In about May 2014, I started to really question how I was feeling and went to see my doctor. At that point she talked to me about how depression is something that is not completely understood in terms of what physically happens within the brain. She talked about how medication treatment is a lot of trial and error.
We ran some blood-work and decided I had vitamin decencies and that might be the answer to my fatigue. The thinking too was that I should take more antidepressant.
I went back in September/October 2014 because I was starting to book off of work sick a lot and taking more medication wasn’t working for the fatigue. My doctor started talking to me about moving to a different medication. That hit me hard and I rejected the idea.
I heard her tell me that she has more experience with another medication than the one I was on. And she explained to me that it is a level up from the one I was taking. I didn’t want to move to stronger medication, it just didn’t feel like the right thing to do…. But I found myself back again in November still feeling very fatigued.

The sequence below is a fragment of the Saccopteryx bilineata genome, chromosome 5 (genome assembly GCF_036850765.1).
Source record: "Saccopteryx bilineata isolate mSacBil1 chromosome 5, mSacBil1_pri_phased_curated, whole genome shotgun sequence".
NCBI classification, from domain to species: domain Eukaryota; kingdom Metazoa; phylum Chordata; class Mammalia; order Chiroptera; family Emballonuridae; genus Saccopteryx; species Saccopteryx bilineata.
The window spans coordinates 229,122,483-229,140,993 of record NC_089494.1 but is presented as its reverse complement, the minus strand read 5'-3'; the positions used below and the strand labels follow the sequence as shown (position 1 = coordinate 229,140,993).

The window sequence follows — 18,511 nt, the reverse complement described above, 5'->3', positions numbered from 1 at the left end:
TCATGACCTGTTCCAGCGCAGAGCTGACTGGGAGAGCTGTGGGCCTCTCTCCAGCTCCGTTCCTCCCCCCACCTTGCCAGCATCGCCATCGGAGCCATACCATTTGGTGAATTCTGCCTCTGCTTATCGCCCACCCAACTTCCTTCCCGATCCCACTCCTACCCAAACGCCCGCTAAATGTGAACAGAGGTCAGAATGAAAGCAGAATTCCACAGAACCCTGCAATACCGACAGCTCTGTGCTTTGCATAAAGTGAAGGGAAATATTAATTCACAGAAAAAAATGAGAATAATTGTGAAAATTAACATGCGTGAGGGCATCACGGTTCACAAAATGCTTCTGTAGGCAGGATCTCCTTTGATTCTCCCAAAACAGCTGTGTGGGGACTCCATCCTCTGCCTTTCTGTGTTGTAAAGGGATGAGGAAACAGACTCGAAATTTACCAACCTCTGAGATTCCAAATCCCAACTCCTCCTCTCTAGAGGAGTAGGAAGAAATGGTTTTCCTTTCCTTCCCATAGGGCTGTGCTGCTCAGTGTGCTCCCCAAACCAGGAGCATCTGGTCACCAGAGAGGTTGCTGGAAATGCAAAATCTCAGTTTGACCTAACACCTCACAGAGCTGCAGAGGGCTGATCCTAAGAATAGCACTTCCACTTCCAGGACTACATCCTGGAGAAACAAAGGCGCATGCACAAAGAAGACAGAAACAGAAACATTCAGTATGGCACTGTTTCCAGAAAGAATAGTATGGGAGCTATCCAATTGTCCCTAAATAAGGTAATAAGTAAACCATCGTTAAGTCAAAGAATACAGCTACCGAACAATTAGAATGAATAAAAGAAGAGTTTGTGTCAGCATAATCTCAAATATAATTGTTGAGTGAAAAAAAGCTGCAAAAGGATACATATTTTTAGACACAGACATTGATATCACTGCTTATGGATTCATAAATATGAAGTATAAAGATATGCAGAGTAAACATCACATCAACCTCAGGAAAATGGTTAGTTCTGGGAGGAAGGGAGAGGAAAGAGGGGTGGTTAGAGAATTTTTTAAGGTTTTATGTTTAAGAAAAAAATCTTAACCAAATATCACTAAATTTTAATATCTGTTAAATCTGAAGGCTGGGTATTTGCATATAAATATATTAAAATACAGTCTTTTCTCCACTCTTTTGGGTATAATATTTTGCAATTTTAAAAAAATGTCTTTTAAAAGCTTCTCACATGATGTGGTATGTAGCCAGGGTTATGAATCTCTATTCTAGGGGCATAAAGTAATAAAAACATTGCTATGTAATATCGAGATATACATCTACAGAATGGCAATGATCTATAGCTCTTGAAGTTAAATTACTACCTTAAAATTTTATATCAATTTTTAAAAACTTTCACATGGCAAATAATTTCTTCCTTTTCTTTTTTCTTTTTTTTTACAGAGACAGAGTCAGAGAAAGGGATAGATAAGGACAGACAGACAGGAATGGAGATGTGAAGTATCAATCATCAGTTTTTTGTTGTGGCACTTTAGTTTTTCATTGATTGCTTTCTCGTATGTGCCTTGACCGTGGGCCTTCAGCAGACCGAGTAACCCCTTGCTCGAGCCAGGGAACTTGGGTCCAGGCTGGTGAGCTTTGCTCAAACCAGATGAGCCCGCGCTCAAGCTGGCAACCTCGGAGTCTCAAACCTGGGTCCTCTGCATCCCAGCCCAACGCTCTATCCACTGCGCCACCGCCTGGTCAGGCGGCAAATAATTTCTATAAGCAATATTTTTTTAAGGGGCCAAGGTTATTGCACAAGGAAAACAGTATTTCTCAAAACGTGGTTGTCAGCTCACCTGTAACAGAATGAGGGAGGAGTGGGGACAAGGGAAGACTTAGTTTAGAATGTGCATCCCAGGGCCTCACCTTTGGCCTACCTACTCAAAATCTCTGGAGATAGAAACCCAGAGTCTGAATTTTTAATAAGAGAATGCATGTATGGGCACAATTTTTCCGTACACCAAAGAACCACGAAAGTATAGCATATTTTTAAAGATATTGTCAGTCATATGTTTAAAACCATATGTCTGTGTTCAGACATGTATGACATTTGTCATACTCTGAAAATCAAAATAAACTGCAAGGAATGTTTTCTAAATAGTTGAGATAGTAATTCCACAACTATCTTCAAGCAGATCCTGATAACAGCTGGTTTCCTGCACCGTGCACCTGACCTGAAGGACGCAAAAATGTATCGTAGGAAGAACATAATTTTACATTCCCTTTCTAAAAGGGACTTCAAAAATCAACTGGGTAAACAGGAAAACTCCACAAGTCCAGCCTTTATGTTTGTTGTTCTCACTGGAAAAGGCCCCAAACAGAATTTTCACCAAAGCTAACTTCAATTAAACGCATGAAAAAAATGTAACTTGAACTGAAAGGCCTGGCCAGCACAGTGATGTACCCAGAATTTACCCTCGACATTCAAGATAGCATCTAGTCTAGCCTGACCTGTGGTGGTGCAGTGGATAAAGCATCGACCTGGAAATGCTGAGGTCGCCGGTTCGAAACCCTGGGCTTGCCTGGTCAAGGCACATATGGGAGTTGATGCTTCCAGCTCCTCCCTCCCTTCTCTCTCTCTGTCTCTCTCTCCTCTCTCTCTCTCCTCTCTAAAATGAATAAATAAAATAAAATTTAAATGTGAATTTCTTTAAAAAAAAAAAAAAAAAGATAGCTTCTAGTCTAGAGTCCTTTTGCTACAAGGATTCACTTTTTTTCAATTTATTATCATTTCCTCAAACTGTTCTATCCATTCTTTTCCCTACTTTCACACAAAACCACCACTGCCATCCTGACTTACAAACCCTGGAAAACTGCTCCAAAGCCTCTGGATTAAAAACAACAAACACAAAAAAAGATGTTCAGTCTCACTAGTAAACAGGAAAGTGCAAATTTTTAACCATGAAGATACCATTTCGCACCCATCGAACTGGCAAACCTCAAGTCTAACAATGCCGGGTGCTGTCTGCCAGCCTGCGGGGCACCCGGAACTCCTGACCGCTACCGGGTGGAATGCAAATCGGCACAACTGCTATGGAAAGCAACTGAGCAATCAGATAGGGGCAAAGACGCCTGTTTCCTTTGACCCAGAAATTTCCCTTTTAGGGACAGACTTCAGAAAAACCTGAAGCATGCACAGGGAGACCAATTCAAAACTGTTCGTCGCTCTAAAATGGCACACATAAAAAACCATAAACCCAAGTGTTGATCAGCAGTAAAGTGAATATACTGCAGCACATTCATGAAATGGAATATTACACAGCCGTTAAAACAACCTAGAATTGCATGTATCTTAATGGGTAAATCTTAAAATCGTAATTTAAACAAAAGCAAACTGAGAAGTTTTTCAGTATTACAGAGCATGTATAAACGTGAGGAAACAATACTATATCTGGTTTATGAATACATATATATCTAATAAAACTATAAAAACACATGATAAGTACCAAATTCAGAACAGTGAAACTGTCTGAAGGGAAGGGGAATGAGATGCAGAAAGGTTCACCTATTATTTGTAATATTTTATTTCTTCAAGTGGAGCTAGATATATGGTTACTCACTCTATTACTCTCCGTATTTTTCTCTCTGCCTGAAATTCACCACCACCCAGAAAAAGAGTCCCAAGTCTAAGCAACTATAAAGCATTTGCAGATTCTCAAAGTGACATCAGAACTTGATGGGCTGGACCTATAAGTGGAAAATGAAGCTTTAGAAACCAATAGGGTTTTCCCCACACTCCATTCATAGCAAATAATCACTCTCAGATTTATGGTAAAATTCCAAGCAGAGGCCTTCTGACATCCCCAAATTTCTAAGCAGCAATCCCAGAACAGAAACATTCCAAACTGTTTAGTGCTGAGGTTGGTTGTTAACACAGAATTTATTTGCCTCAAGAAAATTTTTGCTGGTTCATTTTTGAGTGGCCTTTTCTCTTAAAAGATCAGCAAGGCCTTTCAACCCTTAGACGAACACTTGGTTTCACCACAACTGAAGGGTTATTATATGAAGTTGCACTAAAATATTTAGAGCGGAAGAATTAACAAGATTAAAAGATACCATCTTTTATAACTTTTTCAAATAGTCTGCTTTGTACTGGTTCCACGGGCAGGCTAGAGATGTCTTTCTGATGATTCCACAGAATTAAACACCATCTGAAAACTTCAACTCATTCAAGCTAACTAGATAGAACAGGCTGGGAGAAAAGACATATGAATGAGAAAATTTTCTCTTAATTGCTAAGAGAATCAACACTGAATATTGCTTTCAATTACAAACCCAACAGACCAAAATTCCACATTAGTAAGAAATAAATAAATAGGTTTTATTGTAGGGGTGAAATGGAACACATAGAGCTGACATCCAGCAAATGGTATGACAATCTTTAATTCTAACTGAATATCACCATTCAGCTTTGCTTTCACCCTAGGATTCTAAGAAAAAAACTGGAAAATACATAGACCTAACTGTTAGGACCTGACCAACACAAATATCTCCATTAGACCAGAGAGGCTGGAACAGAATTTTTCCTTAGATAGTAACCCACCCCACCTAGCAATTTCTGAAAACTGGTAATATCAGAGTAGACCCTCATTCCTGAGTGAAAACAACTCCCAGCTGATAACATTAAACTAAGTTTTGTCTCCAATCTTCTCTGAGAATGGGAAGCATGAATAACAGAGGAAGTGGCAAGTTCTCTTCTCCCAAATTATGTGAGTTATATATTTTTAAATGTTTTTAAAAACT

Taking pills just wasn’t sitting right with me anymore and that seemed to be my doctor’s only offering. So I booked all my holiday time and sick leave together to take a break from work. I tapered down from what was by that point was a high dosage and went off completely.
There’s been a remarkable difference. There’s a mental fog that has lifted that I didn’t really know I was functioning under. I feel like my concentration is improving, along with my memory and I don’t feel like my mind is racing anymore. But it feels like mental fatigue has been traded in for physical fatigue.
I visited my doctor again on March 9 and this time listened while she said, “Conventional medicine says that people like you have faulty neurotransmitters….” She went on to make a pro-medication speech to me again.
Bless her, she’s really lovely but that sentence (people like you) made me re-think conventional medicine. Especially when I watched her type most of the time she was with me and hardly looked away from the screen at me. I’m not convinced she heard me but if what she read to me was what she typed into my file, then it’s in perfect grammar.